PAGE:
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The second shoe has dropped on the economic front. Thus, just two days after the Institute for Supply Management (ISM), the Arizona-based trade group, reported a notable slowing in manufacturing activity in March, with that metric's growth moderating from a reading of 54.2 in February to 51.3 last month, that same organization has issued data detailing that its companion survey on U.S. non-manufacturing activity had eased from 56.0 in February to 54.4 in March. A survey result of 55.8 had been the expectation.

Not only did the overall score show a lesser gain, but several components moderated as well. Specifically, new orders eased from a growth rate of 58.2 in February to 54.6 in March. Also gains in new export orders (56.5 versus 60.5), inventory sentiment (59.5 versus 62.5), prices (55.9 versus 61.7), and employment (53.3 versus 57.2) slowed as well.

Gaining in strength last month were supplier deliveries, which edged up from 51.5 to 53.0, and imports, which rose from a reading of 52.5 to 57.5. Backlogs, meantime, held steady at a mildly expansionary 54.5. It should be noted that a survey result north of 50.0 signals that the non-manufacturing, or services, sector is in expansion mode.

To put this data together each month, the ISM surveys more than 370 purchasing executives in more than 62 service sectors. The report is seasonally adjusted for most categories.

While this report did not show as much of a deceleration as the manufacturing survey, it was a greater indication of softness than generally forecast. Also, the 54.4 score was the lowest since last August, when this report had registered a reading of 54.3. On a brighter note, this increase in activity was the 39th successive monthly gain for the services sector and is consistent with the overall modest rate of economic improvement that we now see evolving in this country.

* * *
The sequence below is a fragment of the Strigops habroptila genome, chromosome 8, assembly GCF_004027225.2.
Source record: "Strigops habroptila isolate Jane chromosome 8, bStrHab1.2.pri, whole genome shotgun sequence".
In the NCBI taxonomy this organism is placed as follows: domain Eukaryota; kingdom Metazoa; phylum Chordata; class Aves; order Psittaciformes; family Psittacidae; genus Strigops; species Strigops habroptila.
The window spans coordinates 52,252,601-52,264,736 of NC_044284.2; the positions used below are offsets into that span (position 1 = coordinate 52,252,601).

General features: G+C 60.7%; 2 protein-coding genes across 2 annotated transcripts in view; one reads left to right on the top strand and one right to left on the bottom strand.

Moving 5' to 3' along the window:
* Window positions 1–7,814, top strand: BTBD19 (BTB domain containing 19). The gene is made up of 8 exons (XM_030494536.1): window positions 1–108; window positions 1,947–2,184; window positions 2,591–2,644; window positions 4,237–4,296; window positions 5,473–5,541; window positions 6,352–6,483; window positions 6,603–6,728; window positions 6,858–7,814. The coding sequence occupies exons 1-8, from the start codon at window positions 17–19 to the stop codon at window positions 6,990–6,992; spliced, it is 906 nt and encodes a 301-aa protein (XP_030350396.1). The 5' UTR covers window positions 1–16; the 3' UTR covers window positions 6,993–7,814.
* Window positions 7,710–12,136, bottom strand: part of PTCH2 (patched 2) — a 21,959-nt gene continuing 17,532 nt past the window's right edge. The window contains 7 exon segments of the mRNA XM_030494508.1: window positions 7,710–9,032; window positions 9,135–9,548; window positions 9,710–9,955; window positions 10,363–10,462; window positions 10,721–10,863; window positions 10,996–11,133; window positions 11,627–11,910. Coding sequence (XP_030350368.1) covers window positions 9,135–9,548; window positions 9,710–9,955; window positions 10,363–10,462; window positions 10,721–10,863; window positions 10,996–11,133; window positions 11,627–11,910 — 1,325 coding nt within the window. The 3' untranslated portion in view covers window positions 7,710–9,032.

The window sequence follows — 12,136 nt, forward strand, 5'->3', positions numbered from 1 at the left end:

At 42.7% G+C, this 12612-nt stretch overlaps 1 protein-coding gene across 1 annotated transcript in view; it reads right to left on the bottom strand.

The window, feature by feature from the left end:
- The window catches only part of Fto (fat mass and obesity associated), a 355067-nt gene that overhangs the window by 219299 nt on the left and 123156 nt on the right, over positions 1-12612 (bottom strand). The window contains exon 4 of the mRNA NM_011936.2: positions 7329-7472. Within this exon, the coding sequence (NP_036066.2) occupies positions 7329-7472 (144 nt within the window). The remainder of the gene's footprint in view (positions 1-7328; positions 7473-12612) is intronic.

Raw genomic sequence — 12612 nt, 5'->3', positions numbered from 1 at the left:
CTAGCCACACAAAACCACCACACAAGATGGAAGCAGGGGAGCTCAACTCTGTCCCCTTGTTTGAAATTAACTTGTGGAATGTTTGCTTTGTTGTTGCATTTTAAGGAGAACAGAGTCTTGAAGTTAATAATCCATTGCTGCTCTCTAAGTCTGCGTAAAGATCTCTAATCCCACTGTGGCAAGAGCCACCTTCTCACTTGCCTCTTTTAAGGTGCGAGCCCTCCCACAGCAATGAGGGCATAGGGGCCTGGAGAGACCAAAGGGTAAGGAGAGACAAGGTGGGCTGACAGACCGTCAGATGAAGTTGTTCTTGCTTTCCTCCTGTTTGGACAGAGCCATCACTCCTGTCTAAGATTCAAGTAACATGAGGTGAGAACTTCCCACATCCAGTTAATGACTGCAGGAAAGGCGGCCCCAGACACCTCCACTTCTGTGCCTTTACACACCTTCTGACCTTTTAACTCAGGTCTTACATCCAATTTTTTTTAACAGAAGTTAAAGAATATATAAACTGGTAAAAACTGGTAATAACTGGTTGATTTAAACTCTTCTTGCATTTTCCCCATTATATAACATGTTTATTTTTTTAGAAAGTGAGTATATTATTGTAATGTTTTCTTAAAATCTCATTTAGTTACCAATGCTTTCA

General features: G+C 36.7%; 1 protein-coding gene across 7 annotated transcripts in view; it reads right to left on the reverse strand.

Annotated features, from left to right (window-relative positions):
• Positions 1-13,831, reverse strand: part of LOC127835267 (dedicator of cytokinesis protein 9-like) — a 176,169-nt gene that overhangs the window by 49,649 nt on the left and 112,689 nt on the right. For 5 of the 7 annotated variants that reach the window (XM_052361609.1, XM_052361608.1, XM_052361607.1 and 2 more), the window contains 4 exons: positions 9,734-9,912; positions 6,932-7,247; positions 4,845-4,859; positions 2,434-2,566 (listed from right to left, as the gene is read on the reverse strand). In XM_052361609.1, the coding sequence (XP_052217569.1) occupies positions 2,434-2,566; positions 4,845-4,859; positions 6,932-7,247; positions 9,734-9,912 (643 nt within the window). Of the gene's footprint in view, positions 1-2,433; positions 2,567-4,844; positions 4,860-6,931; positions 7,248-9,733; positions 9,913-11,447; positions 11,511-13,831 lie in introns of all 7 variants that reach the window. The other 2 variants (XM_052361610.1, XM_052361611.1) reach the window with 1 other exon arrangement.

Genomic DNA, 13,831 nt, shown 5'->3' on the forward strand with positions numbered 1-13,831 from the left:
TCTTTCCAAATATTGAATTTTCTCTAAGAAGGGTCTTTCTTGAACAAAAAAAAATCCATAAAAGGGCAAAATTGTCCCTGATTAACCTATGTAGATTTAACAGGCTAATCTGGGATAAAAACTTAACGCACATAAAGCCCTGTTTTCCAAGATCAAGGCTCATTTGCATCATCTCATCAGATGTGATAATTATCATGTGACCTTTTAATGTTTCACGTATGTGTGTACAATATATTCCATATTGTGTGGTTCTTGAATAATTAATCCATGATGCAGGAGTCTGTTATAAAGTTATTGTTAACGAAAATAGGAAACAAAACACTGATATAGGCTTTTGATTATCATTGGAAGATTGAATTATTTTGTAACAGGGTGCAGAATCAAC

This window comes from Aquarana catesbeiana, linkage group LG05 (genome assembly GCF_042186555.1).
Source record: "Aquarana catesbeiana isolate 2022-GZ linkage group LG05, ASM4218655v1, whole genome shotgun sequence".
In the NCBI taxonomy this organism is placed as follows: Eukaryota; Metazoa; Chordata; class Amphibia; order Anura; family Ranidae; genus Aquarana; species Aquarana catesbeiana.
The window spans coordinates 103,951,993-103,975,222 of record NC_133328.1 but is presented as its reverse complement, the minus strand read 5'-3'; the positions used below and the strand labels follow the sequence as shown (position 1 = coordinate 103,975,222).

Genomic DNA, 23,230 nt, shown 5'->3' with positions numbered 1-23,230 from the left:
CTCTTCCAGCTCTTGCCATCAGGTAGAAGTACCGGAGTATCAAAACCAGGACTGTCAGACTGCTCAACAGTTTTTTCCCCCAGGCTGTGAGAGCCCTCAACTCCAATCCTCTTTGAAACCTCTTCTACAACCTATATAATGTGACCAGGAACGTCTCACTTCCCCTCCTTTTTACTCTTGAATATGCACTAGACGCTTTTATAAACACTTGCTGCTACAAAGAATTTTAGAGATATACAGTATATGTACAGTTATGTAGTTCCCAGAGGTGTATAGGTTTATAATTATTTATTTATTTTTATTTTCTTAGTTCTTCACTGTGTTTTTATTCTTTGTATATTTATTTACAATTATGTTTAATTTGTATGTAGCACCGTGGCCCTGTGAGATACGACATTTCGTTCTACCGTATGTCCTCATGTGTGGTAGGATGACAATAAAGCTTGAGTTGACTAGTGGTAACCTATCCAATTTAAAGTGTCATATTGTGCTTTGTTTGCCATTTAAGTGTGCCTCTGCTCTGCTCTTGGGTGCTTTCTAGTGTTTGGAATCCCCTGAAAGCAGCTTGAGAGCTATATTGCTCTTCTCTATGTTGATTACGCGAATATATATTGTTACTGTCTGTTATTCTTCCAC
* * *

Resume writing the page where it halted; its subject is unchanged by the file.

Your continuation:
In all, 15 broadly based non-manufacturing industries reported growth in March, led by construction, management, transportation, and accommodation and food services. Three industries--mining, healthcare, and agriculture--reported contracting levels of activity in March. On the whole, the group's respondents reported seeing some aggregate improvement in business activity, but some caution as well.

Taken as a whole, this report was a minor disappointment, but not as big a disquieting result as the data in manufacturing. All told, neither survey result was a game changer, and we still believe that GDP growth exceeded 2% in the just-completed first quarter.

At the time of this article's writing, the author did not have positions in any of the companies mentioned.